A survey carried out by the Chartered Institute of Procurement & Supply (CIPS) shows that businesses on either side of the English Channel are preparing contingency plans that could sever supply chains between the UK and EU. CIPS says that businesses within the EU-27 are more advanced in their preparations than UK companies with almost half (45%) of EU-27 businesses already sourcing replacement suppliers. This was both predicted and predictable, writes Catherine Feore.
Those who are more positively disposed towards Brexit hail the possible return of suppliers to British soil, since the survey shows 32% of UK businesses who use EU suppliers are looking for British replacements. That may be a necessity, not just because of possible tariffs and customs delays in future, but because of the higher costs of imports following the precipitous drop in the value of the pound following the referendum.
Source: Chartered Institute of Procurement and Supply
According to the survey, more than a third (36%) of UK supply-chain managers plan to respond by pushing supplier costs lower. There seems little hope of this as Brexit is leading to higher prices. Over the coming months we should expect more tales of dastardly foreigners on the continent putting up the prices of household stables like Marmite. Expect further tabloid headlines of the #Marmitegate variety.
Last week, the respected food retailing magazine The Grocer reported that Tesco quietly raised the price of Marmite. The British tabloid The Sun – a leading supporter of Brexit – reported in October that Tesco and Unilever (Marmite owner) had reached a deal over its proposed 10% rise in prices across its entire range, which The Sun said Unilever had “cynically blamed on Brexit”. Expect more failed attempts to keep prices stable.
Gerry Walsh, Group CEO, CIPS, commented:
“Diplomats either side of the table have barely decided on their negotiating principles and already supply chain managers are deep into their preparations for Brexit. Both European and British businesses will be ready to reroute their supply chains in 2019 if trade negotiations fail and are not wasting time to see what happens.
“Fluctuations in the exchange rate or the introductions of new tariffs can dramatically change where British companies do business. The separation of the UK from Europe is already well under way even before formal negotiations have begun.”
They told you so – or ‘Project Fear’
So to take you back to Project Fear, this is what Her Majesty’s Treasury had to say back in March 2016:
“Those businesses which are part of international supply chains would be particularly hit by uncertainty over their ability to move products across borders and the increased costs they could face for being part of international supply chains - this would reduce the competitiveness or profitability of UK businesses in the global market place.”
Helpfully, the Treasury provided some concrete examples, including this one. It is one of the sectors that May hopes will be key to Britain's industrial revival:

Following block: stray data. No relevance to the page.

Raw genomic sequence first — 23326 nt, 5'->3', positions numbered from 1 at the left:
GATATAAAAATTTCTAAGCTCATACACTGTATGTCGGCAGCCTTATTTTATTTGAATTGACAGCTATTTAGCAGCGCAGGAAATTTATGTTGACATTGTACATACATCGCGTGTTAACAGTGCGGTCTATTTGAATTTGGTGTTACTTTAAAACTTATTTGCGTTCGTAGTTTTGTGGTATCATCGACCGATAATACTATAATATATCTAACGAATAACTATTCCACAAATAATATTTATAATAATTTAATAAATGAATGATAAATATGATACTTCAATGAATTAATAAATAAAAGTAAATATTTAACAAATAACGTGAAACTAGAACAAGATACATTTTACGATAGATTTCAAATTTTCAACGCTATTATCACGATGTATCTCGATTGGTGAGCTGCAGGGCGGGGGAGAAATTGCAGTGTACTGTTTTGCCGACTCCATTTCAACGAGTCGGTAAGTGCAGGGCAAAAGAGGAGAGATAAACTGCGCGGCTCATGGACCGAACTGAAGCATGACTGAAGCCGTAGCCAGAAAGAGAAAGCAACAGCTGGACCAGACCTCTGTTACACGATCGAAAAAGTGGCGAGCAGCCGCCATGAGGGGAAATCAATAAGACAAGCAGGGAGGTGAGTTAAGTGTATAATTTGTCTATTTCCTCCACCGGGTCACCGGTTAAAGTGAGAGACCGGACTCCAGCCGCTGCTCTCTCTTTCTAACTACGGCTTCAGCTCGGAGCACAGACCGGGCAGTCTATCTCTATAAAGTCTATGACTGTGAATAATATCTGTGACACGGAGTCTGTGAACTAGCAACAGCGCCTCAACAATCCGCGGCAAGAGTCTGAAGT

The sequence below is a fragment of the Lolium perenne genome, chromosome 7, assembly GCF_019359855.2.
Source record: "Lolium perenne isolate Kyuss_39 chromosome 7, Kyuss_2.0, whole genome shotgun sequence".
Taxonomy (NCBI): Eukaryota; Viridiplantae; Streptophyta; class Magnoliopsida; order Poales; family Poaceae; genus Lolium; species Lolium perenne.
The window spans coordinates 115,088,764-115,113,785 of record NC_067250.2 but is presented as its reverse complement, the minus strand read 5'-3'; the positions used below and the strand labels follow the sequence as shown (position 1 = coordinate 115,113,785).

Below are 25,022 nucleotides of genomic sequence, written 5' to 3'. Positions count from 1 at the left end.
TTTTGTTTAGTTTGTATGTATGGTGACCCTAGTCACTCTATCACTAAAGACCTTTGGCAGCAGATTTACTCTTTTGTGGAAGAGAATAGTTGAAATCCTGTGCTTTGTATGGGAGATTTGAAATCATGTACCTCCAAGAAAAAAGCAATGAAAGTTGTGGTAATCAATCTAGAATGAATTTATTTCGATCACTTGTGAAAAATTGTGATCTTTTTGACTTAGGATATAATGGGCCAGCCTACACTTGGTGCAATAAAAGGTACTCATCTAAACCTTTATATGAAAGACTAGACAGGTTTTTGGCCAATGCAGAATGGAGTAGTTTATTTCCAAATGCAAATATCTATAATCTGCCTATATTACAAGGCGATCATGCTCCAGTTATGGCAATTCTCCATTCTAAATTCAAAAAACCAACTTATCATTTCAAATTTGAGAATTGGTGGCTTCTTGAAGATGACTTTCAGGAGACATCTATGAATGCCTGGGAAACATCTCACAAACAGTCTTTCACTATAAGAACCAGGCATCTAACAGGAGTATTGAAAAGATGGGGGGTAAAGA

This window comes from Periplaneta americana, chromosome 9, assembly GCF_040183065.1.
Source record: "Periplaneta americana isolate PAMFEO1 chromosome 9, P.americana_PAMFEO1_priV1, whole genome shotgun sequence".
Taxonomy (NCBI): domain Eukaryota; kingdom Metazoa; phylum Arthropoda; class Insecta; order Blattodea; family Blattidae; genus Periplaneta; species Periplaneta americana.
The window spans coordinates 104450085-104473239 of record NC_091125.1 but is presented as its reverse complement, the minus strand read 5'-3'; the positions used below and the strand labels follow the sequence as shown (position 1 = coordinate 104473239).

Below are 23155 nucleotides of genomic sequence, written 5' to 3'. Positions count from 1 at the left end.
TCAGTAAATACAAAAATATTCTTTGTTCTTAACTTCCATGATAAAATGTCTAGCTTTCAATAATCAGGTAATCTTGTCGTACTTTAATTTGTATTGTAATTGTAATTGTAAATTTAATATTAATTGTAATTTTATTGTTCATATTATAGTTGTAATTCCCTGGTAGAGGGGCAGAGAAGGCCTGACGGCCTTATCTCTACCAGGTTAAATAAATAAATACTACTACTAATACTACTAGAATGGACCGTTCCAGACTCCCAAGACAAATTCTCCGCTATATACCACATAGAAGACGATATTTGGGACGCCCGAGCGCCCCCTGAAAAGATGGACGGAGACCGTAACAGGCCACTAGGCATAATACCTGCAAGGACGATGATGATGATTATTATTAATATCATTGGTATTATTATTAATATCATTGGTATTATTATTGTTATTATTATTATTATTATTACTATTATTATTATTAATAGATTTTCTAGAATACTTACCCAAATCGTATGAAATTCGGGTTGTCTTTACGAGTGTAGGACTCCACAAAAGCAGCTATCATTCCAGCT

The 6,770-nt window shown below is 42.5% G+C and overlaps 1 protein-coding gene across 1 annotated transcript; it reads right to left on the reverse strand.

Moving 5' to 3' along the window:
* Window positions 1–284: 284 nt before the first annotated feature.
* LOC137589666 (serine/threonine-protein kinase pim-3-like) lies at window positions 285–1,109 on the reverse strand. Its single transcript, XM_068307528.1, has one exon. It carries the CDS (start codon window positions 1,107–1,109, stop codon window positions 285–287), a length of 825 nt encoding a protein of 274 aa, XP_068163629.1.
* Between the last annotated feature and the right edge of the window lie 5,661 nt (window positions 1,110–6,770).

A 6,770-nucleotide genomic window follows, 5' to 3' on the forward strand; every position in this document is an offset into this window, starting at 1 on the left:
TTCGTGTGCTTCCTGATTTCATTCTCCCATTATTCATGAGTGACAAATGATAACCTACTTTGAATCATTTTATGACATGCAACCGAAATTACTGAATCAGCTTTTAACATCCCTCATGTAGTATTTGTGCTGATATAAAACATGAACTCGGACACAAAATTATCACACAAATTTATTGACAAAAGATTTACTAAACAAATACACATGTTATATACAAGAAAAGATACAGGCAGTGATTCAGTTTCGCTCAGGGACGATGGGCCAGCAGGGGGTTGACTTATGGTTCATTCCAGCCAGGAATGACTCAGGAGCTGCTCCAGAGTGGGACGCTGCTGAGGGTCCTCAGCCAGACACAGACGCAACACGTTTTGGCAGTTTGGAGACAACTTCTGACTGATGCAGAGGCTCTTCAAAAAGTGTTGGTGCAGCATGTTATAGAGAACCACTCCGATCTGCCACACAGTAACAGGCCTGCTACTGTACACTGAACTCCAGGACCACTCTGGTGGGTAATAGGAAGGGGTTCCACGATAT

“Aerospace - The UK is a world leader in civil aerospace – number one in Europe and second only to the US globally – employing 110,000 people and supporting a further 113,000 jobs. It relies heavily on EU supply chains, both as a buyer and a seller, and even companies that do not directly export produce parts for other exporters. In the UK, Airbus designs and manufactures wings and Rolls-Royce make engines, but many of the aircraft that end-users buy are assembled in continental Europe. Aerospace is an international industry. A vote to leave the EU would result in uncertainty over continued access to these supply chains.”
The Confederation of British Industry provided helpful factsheets, including how EU membership outweighed any costs. On the supply chain they wrote:
"In 2009 $207bn of the UK’s total of $293bn of exports to the rest of the EU-27 was used as inputs to industries, rather than being consumed directly; and the UK imported $161bn of intermediates from the EU-27 in 2009. Imported intermediates are important even to domestically-focused sectors: the health & social care sector used $19bn of imported intermediates (principally of pharmaceuticals and other chemicals)."
There is little satisfaction in saying ‘I told you so’; however, with today’s launch of an unapologetic Conservative manifesto and the Tories' imminent landslide victory there is little else that can be done. Stoical Brits often say 'mustn't grumble', but grumbling is perhaps one of the last gestures of defiance that remains in the toolbox of the 'Remoaner'.
Chartered Institute of Procurement & Supply (CIPS) represents purchasing and supply management professionals. CIPS carried out a survey of 2,111 supply chain managers from across the globe who were asked on their views and reactions towards Brexit. The survey included 904 UK businesses with European supply chains and 117 European businesses with UK supply chains.
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